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Shiny black stools line a white marble bar. The floor has Spanish-style tiles, and there are dark blue, glossy tiles on the wall.
Grand Tour
Rachel Leah Blumenthal/Eater

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A Restaurant Inspired by Parisian Bistros Arrives on Newbury Street, and There Is Escargot Pie

Grand Tour opens on January 29 from Michael Serpa of Select Oyster Bar

It’s been nearly five years since Neptune Oyster alum Michael Serpa debuted his own restaurant, Select Oyster Bar, on Gloucester Street in Back Bay. Today, January 29, steps away from Select, he opens Grand Tour at 314 Newbury St., drawing inspiration from Parisian bistros and cycling races.

Plans began in late 2018, and Serpa told Eater in early 2019 that he “really just wanted to open a place that has a legit steak frites.”

Interior view of a narrow restaurant. A white marble bar lines the left side, with shiny black stools. A dark banquette and white marble tables line the right, which also has mirrors on the wall. The floor is Spanish-style tiling.

“It’s one of my favorite things to eat,” he said at the time. “Simple, delicious, not fancy.” Sure enough, Grand Tour’s menu (see below) features two steak frites options — an eight-ounce prime bavette or 14-ounce prime ribeye, each sourced locally from Savenor’s and served with butter, frites, and watercress salad.

With David Nevins (Olives, Neptune Oyster) onboard as executive chef and Adeir Braz Da Silva (Select) as sous chef, Grand Tour also covers plenty of other French bistro-esque territory, from escargot (in the form of a sort of escargot pot pie) to steak tartare, duck rillettes, chicken liver mousse, crispy sweetbreads, and the like.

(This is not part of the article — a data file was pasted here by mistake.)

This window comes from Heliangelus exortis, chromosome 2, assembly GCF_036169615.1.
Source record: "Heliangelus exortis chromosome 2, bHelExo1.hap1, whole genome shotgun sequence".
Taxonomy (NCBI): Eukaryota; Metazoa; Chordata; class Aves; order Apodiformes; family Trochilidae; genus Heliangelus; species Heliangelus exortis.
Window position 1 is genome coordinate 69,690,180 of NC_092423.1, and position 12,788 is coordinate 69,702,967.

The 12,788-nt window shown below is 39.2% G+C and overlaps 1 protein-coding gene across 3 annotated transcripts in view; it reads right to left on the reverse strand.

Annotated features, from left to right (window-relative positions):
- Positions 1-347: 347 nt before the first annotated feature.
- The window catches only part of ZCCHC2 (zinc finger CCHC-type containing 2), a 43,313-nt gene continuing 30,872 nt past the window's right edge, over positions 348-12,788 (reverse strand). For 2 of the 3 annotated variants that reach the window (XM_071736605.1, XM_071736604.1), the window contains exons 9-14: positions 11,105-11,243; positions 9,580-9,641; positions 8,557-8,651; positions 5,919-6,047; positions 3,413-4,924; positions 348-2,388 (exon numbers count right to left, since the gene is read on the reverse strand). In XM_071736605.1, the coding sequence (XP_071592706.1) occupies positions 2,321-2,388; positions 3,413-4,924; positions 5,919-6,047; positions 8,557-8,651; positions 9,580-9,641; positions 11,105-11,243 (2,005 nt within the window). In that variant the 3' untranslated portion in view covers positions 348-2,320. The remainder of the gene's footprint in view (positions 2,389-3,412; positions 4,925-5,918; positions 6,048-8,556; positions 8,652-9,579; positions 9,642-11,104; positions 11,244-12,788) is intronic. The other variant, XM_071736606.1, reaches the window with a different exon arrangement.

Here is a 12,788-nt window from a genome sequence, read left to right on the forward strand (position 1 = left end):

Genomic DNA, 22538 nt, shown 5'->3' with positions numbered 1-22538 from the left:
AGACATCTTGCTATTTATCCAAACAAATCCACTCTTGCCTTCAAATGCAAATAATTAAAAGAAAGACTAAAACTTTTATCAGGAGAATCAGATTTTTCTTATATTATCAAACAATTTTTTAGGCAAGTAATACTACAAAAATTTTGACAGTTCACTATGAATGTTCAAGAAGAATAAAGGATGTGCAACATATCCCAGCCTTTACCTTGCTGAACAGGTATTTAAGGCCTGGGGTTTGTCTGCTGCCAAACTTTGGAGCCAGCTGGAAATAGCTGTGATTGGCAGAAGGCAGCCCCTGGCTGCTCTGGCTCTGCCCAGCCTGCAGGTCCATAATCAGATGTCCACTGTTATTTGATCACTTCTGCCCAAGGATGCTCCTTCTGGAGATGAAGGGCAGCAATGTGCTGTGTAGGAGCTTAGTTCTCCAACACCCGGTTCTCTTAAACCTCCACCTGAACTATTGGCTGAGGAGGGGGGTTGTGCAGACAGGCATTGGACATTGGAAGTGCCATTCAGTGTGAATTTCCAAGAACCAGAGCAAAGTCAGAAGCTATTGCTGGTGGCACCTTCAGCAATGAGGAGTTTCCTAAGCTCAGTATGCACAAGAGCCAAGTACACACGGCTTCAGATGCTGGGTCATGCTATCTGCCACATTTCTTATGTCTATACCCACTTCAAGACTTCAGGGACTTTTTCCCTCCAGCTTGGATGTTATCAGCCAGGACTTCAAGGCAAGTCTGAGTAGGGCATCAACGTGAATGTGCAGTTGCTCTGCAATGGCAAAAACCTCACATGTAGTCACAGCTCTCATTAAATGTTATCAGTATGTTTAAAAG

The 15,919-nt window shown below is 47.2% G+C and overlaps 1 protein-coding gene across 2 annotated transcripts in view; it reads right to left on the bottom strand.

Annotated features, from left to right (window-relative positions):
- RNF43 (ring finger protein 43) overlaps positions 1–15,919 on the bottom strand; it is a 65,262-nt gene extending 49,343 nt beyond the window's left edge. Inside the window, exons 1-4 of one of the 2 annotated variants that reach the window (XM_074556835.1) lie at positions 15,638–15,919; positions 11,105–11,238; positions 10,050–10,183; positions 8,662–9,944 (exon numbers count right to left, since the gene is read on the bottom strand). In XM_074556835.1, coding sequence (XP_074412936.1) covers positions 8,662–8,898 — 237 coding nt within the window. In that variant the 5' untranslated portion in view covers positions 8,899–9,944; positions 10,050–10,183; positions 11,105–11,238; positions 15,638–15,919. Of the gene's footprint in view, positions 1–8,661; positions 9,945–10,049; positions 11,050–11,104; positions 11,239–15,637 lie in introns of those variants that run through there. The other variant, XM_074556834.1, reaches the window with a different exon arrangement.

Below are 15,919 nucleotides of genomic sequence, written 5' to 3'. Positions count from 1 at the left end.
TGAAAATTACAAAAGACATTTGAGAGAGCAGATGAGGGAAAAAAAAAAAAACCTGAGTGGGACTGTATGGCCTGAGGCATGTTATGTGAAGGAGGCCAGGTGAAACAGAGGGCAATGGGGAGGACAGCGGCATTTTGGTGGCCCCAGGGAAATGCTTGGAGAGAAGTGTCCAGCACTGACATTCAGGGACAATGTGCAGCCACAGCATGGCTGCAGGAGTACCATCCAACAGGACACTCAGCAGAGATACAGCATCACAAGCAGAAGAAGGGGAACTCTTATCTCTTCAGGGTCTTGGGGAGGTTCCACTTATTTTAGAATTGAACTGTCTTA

A black spiral staircase spans two floors of a restaurant, with white-washed brick walls in the background and a dangling light fixture made of glass globes.
Closeup of a colorful piece of artwork inside a restaurant with white marble tables and a Spanish-style tiled floor

There’s some seafood, although Serpa and his team are mostly leaving the seafood to Select; rabbit, venison, and duck make up the bulk of the entree choices. And for those who want to go extra-fancy, there’s a caviar omelet.

Serpa is enthusiastic about the amount of vegetable dishes on the menu, too, including a butternut squash “crudo,” sliced and presented as if it were a seafood crudo. “I really, really like to eat vegetables. When I go out, that’s what I’m ordering,” says Serpa, noting that Somerville’s Field & Vine is a really great example of that sort of “veggie-centric” menu where you can go in seeking vegetarian or vegan dishes and just order easily, without making lots of substitutions.

The loft-style upper level of a two-story restaurant at the top of a black spiral staircase. The tiling is Spanish-style.
Inside view of the entrance to a two-story restaurant space. Rectangular white artwork above the door has three colorful bicycles on it, gray curtains hang on either side, and a glass globe light fixture hangs above. The walls are white-washed brick.